Max Baucus of the Senate Finance Committee wants to look into any ties between this activity and potential tax evasion. He has requested information from you. I don't know exactly what. Have you gotten back to him? I know it's still early.

MITCHELL: No. In fact, I have just seen the letter a short time ago. I think the letter just came in a couple of hours ago.

CAVUTO: What is he tying in steroid use with tax evasion?

MITCHELL: I'm not sure of this, because I haven't read the letter. I was just shown a copy of it, but I haven't read it through carefully.

CAVUTO: Right. Right.

MITCHELL: I believe it relates to the question of the importation into the United States of these illegal steroids and the possible evasion of taxes by people who are engaged in that trade.

CAVUTO: I see.

MITCHELL: As you know, there have been two major undertakings by the DEA and other federal agents attempting to combat the illegal importation of steroid materials from Mexico and China and other places around the world.

CAVUTO: Hence, evading the taxes.

MITCHELL: I believe that's it.

CAVUTO: That, I understand.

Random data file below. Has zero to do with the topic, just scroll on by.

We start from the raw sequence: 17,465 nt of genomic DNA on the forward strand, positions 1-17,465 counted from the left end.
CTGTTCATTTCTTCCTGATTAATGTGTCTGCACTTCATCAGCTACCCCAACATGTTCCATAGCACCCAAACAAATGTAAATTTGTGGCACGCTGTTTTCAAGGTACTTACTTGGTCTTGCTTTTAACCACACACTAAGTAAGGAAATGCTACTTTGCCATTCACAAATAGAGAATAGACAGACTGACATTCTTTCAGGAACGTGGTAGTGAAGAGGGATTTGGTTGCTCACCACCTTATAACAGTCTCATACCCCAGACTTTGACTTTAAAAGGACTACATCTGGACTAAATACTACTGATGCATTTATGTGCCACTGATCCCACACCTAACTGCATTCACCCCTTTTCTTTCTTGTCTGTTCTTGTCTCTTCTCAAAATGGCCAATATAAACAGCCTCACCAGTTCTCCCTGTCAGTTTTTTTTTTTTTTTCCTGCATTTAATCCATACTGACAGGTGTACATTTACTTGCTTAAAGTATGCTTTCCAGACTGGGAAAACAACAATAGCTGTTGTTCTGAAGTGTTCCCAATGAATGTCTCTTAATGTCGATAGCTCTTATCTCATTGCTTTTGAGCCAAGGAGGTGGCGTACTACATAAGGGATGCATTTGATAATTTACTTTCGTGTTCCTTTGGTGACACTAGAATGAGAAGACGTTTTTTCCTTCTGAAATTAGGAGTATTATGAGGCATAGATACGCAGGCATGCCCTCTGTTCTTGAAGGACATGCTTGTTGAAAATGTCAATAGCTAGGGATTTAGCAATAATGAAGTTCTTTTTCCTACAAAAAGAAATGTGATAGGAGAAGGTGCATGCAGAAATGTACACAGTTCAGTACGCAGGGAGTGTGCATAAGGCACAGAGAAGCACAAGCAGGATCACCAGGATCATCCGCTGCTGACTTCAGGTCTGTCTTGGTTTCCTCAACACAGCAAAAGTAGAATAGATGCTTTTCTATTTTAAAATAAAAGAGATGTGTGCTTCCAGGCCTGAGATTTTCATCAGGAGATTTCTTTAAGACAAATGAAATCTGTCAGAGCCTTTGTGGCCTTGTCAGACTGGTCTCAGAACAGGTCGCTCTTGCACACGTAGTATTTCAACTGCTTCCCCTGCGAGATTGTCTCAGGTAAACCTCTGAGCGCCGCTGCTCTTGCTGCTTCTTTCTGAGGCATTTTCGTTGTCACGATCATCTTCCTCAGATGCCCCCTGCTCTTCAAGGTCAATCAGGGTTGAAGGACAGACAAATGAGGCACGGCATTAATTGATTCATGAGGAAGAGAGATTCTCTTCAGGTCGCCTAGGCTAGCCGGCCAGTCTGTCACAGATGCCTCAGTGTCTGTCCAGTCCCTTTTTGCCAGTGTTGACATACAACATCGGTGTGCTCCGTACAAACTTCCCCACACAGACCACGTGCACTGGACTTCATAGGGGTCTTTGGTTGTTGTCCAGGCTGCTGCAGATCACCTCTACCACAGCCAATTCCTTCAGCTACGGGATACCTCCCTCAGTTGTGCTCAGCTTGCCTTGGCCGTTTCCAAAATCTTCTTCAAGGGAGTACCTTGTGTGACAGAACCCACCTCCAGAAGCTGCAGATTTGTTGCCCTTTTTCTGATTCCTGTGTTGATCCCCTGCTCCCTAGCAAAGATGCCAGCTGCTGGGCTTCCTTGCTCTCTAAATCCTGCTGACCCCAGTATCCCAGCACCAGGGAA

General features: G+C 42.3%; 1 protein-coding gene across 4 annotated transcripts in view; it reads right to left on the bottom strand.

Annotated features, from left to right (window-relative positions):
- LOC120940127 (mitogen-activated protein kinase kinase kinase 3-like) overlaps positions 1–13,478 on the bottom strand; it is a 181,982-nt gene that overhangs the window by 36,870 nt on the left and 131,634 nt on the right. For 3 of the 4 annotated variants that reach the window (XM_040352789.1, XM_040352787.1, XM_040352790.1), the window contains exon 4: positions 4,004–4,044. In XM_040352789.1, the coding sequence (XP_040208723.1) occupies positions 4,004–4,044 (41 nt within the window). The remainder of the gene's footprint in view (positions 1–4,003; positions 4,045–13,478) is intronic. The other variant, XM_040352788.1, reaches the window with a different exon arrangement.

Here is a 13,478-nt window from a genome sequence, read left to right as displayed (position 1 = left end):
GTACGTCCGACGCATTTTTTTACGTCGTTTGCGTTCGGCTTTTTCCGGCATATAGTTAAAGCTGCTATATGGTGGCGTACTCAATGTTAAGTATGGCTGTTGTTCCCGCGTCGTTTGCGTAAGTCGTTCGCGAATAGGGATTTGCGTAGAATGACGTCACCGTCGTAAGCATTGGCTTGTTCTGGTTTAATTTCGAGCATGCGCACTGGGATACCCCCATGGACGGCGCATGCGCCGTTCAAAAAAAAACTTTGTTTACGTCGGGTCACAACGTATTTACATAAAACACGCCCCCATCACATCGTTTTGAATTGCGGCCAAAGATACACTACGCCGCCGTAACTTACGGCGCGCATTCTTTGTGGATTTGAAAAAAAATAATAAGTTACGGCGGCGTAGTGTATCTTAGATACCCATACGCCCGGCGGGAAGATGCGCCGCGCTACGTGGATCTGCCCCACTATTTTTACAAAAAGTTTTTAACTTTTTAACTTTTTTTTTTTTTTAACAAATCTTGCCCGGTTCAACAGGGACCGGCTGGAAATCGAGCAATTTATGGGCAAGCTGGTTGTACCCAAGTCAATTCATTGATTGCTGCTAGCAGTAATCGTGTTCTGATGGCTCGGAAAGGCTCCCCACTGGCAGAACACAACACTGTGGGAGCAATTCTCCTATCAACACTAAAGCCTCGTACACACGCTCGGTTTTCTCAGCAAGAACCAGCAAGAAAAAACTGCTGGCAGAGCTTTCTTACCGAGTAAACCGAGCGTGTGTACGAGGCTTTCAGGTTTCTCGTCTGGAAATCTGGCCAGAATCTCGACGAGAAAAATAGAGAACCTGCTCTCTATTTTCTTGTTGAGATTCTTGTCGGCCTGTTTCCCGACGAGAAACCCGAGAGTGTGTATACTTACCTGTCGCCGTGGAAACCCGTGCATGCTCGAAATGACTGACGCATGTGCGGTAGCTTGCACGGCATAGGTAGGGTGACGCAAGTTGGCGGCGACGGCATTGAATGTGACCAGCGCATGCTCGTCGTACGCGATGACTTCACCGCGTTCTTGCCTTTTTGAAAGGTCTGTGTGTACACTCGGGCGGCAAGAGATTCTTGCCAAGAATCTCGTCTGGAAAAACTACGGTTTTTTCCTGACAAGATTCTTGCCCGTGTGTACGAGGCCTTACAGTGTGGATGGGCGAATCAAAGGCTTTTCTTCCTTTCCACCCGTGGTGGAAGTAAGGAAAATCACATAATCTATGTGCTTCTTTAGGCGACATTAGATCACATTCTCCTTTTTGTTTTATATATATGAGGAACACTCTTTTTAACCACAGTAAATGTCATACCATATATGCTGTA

CAVUTO: Let me ask you, what do you think of Donald Fehr? What kind of a job has he done?

MITCHELL: Well, he has represented his constituents effectively. He's tried hard to work on their behalf. I don't agree with all of his decisions, obviously. But...

CAVUTO: He says he didn't get an advance report.

MITCHELL: He didn't. Well, he got one hour.

But I had requests from about everybody in North America for an advanced copy. And the only one I gave more than one hour — he's the only one who got an hour. The commissioner got more time, because, under the law, the commissioner is required to keep confidential certain information under the drug program.

And he insisted on the right to review the report to make sure that I did not inadvertently cause him to violate the confidentiality provisions. That's the only review that occurred. I had members of Congress, I had a lot of members of the press — no offense — who wanted advanced copies.


CAVUTO: Well, those press guys are even worse, aren't they? All right.

MITCHELL: Well, they're tough.

CAVUTO: Senator George Mitchell, thank you very much. I know you are going to be a little busy these next few days. We appreciate very much your stopping by.

MITCHELL: Thanks, Neil.

CAVUTO: The report is out, the fallout fast and furious.